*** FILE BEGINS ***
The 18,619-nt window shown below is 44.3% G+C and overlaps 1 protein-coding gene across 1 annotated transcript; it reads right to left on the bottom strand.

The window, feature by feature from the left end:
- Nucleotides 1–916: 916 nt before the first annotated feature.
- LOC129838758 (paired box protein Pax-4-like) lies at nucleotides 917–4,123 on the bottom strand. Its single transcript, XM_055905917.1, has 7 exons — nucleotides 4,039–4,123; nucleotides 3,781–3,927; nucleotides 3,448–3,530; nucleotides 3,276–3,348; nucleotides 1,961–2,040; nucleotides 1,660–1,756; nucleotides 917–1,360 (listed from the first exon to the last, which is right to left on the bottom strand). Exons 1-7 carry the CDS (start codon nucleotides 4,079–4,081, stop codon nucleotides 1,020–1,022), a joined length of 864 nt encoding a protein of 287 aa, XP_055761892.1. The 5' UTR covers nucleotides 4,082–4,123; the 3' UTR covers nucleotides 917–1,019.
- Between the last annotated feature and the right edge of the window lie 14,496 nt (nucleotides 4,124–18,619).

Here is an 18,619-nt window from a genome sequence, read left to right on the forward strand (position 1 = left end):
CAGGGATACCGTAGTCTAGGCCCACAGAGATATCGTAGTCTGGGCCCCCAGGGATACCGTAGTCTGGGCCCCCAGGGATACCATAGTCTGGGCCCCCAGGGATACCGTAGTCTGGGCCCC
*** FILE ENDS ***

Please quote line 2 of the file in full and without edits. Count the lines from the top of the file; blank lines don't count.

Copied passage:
The window, feature by feature from the left end: